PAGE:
Canadian Credit Scores 101: What You Need to Know

canadian credit scores and flag

Your credit score is a three-digit numerical score that helps lenders, banks, and credit card companies determine your creditworthiness. It can be very difficult for Canadians to take out loans unless they have a solid credit score. So in this guide,  we’ll help you better understand the Canadian credit score range and hopefully inspire you to improve your own credit rating.

Some Background

It’s important to know that Canada has two national credit bureaus – Equifax and TransUnion. These bureaus are responsible for determining credit scores and creating credit reports.  

Different countries may have different credit scoring systems. In Canada, credit scores range from 300 to 900. Naturally, the closer you are to the lower limit, the less likely you will be approved for loans and credit cards. Even if you somehow manage to get a loan or a credit card with your low credit score, lenders will likely charge you high interest rates.

If you have a good credit score closer to the upper limit, you will find it a lot easier to get loan approvals at much lower interest rates. There are many other perks that come with having a good credit score: it can help you rent nicer apartments, get approved for insurance coverage, get better interest rates, and more. To get a better understanding of how loan interest works in Canada, you can check out Rate Genie for more info.

Now, let’s break down the different credit score levels in the Canadian credit score system:

  1. Poor – 350 to 574
  2. Below Average – 575 to 659
  3. Fair/Average – 660 to 689
  4. Good – 690 to 740
  5. Excellent – 741 to 900
canadian credit scores

Poor (350 to 574)

It’s fairly obvious that borrowers in this credit score range might have defaulted on multiple loans in the past. Their combined debt might also be very close to their overall credit limit — also known as a high credit utilization ratio. Other than this, people with such low credit scores can be those who declared bankruptcy in the last seven years.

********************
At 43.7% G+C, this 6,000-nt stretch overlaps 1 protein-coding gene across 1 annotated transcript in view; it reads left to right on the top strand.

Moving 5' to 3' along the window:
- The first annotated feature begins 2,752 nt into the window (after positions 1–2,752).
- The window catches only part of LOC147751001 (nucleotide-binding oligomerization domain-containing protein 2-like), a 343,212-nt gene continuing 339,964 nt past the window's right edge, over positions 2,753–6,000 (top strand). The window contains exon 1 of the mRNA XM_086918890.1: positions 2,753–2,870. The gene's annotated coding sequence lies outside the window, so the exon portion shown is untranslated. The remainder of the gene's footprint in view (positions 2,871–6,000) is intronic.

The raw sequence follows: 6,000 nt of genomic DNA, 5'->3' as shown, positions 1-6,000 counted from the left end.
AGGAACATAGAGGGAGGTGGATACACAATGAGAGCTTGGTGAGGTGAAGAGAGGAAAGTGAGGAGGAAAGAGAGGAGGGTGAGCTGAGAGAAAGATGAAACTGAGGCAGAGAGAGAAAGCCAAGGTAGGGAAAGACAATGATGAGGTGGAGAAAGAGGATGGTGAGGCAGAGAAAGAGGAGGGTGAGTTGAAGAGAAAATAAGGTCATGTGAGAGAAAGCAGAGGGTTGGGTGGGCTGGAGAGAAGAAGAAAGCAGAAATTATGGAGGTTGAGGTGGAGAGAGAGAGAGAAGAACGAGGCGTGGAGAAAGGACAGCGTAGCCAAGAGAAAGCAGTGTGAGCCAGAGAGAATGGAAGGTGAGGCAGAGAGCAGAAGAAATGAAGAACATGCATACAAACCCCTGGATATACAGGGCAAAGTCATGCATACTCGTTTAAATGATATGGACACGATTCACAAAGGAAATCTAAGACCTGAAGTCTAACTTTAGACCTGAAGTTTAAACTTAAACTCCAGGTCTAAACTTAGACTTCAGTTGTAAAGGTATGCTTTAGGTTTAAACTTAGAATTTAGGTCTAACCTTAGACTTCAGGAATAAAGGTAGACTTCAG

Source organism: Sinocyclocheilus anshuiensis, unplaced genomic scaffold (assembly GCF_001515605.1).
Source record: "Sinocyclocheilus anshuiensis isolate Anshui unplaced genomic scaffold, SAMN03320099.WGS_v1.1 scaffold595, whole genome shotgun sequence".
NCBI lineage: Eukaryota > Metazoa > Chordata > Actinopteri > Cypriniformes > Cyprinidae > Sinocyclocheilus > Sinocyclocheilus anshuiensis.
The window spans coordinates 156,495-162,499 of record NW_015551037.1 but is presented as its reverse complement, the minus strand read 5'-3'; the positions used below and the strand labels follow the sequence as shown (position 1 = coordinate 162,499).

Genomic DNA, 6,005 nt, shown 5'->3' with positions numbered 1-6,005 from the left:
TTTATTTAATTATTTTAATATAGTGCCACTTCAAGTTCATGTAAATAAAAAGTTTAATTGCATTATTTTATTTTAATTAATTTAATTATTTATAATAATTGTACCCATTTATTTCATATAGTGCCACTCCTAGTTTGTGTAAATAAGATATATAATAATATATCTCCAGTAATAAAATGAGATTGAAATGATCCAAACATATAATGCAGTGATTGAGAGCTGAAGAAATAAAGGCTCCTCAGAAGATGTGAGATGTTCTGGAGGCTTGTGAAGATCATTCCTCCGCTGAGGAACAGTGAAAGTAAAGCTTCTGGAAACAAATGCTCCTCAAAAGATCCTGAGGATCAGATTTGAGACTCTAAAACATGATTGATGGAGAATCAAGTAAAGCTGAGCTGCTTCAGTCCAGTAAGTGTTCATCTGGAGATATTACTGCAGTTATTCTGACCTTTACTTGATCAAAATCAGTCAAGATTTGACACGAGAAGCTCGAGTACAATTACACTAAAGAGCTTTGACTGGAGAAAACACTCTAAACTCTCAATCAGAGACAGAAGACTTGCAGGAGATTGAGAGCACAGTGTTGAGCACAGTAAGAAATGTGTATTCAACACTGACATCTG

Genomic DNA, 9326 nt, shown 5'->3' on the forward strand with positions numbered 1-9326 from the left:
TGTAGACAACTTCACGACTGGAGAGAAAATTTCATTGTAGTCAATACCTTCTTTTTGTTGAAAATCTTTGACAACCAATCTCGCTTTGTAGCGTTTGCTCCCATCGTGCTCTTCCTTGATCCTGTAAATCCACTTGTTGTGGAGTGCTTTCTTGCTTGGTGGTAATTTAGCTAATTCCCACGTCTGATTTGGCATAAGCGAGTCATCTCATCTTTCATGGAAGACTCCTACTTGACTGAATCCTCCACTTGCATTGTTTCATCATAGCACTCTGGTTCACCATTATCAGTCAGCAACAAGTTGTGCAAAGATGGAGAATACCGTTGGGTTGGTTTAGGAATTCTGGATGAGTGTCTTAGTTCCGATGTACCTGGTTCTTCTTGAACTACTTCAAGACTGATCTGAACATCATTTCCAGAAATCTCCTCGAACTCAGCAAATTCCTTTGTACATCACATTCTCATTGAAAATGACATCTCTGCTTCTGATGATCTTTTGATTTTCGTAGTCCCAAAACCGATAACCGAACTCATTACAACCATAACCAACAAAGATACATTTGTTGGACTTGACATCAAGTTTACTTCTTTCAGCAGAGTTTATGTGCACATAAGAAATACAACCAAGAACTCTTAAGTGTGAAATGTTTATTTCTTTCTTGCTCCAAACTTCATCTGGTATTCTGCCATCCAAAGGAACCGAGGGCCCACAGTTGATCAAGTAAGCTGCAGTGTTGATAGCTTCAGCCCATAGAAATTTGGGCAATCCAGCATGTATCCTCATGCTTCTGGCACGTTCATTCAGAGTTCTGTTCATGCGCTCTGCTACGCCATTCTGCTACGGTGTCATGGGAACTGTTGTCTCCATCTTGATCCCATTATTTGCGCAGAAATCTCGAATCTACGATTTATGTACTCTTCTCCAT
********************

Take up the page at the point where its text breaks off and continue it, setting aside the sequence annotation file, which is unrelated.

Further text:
With this credit score, you will have difficulty obtaining standard credit cards and loans. We would advise you to try improving your credit score by using a secured credit card or taking out special personal loans for people with bad credit. 

Below Average (575 to 659)

Borrowers who fall under the below-average credit range have to face higher interest rates for any line of credit they get approved for. The difference in the interest rates they have to pay versus someone who has an average credit score can be massive. They are also limited and often not eligible for bigger credit cards that provide nice rewards. 

Fair/Average (660 to 689)

People who are on the mid to lower range possibly have made many delayed payments to multiple lenders and credit companies in the past. Some of them could have defaulted on a loan at some given point. This kind of credit score would lead to slightly higher interest rates on loans (but nothing as bad as the rates given to those with sub-660 scores). The good news is you’ll be able to at least qualify for a few unsecured credit cards with this score. Since you’re skirting the boundary between fair and below-average scores, we advise you to be extra careful not to mindlessly exploit the opportunities available to you.

Good (690 to 740) 

If you fall under this credit range, then you’re likely in good financial health. Canadians who are in this credit range rarely make late payments, and their credit utilization is often very low. They are usually rewarded with low interest rates on loans and credit cards and are eligible for the most premium reward/cashback systems. However, they might still not be eligible for extra premium cards and big loans that demand unblemished credit scores. 

Excellent (740 to 900)

People who fall under this category rarely ever commit financial blunders. Their credit utilization is also the bare minimum across all lines of credit. They typically get rapid approvals for all their loan applications and credit cards. They also get credit at the lowest possible interest rates and usually enjoy the highest credit and loan limits. 

Final Words

Surprisingly enough, the median score among Canadians is 749, which means more than 50 percent of Canadians have an excellent credit score.

But even if you’re not in that range yet, the Canadian lending system is very accommodating to people who are serious about improving their credit scores over time. All it takes is some effort and discipline in becoming more responsible with your finances. Good luck!

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